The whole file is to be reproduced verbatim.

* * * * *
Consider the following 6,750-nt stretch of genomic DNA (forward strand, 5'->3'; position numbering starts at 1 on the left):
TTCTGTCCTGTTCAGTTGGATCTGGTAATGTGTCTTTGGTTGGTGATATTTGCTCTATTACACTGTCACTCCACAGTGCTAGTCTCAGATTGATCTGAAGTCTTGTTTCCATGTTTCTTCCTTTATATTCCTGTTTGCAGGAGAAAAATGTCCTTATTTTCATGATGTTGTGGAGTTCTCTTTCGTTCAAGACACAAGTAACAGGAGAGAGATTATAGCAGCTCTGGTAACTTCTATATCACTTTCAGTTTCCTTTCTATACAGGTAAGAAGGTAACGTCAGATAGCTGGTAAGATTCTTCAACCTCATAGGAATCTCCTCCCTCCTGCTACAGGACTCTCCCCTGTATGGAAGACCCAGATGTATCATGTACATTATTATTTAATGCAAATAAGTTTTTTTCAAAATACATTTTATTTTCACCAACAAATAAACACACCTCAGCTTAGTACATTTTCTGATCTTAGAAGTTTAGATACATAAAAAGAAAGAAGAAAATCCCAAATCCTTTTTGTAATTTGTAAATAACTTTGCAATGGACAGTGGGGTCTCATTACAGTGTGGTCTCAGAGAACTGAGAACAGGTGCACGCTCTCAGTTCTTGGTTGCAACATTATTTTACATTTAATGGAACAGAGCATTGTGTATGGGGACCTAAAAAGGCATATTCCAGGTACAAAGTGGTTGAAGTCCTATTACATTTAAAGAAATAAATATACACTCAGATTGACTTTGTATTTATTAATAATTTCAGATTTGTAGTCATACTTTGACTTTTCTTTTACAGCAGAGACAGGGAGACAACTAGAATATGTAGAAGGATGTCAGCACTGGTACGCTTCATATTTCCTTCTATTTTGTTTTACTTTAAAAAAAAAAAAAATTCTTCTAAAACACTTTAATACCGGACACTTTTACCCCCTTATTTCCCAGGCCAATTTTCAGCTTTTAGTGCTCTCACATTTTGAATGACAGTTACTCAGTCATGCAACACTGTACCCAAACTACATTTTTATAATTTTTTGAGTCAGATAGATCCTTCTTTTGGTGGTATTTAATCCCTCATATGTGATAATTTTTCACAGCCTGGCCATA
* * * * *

Consider the following 6,750-nt stretch of genomic DNA (forward strand, 5'->3'; position numbering starts at 1 on the left):
TTCTGTCCTGTTCAGTTGGATCTGGTAATGTGTCTTTGGTTGGTGATATTTGCTCTATTACACTGTCACTCCACAGTGCTAGTCTCAGATTGATCTGAAGTCTTGTTTCCATGTTTCTTCCTTTATATTCCTGTTTGCAGGAGAAAAATGTCCTTATTTTCATGATGTTGTGGAGTTCTCTTTCGTTCAAGACACAAGTAACAGGAGAGAGATTATAGCAGCTCTGGTAACTTCTATATCACTTTCAGTTTCCTTTCTATACAGGTAAGAAGGTAACGTCAGATAGCTGGTAAGATTCTTCAACCTCATAGGAATCTCCTCCCTCCTGCTACAGGACTCTCCCCTGTATGGAAGACCCAGATGTATCATGTACATTATTATTTAATGCAAATAAGTTTTTTTCAAAATACATTTTATTTTCACCAACAAATAAACACACCTCAGCTTAGTACATTTTCTGATCTTAGAAGTTTAGATACATAAAAAGAAAGAAGAAAATCCCAAATCCTTTTTGTAATTTGTAAATAACTTTGCAATGGACAGTGGGGTCTCATTACAGTGTGGTCTCAGAGAACTGAGAACAGGTGCACGCTCTCAGTTCTTGGTTGCAACATTATTTTACATTTAATGGAACAGAGCATTGTGTATGGGGACCTAAAAAGGCATATTCCAGGTACAAAGTGGTTGAAGTCCTATTACATTTAAAGAAATAAATATACACTCAGATTGACTTTGTATTTATTAATAATTTCAGATTTGTAGTCATACTTTGACTTTTCTTTTACAGCAGAGACAGGGAGACAACTAGAATATGTAGAAGGATGTCAGCACTGGTACGCTTCATATTTCCTTCTATTTTGTTTTACTTTAAAAAAAAAAAAAATTCTTCTAAAACACTTTAATACCGGACACTTTTACCCCCTTATTTCCCAGGCCAATTTTCAGCTTTTAGTGCTCTCACATTTTGAATGACAGTTACTCAGTCATGCAACACTGTACCCAAACTACATTTTTATAATTTTTTGAGTCAGATAGATCCTTCTTTTGGTGGTATTTAATCCCTCATATGTGATAATTTTTCACAGCCTGGCCATA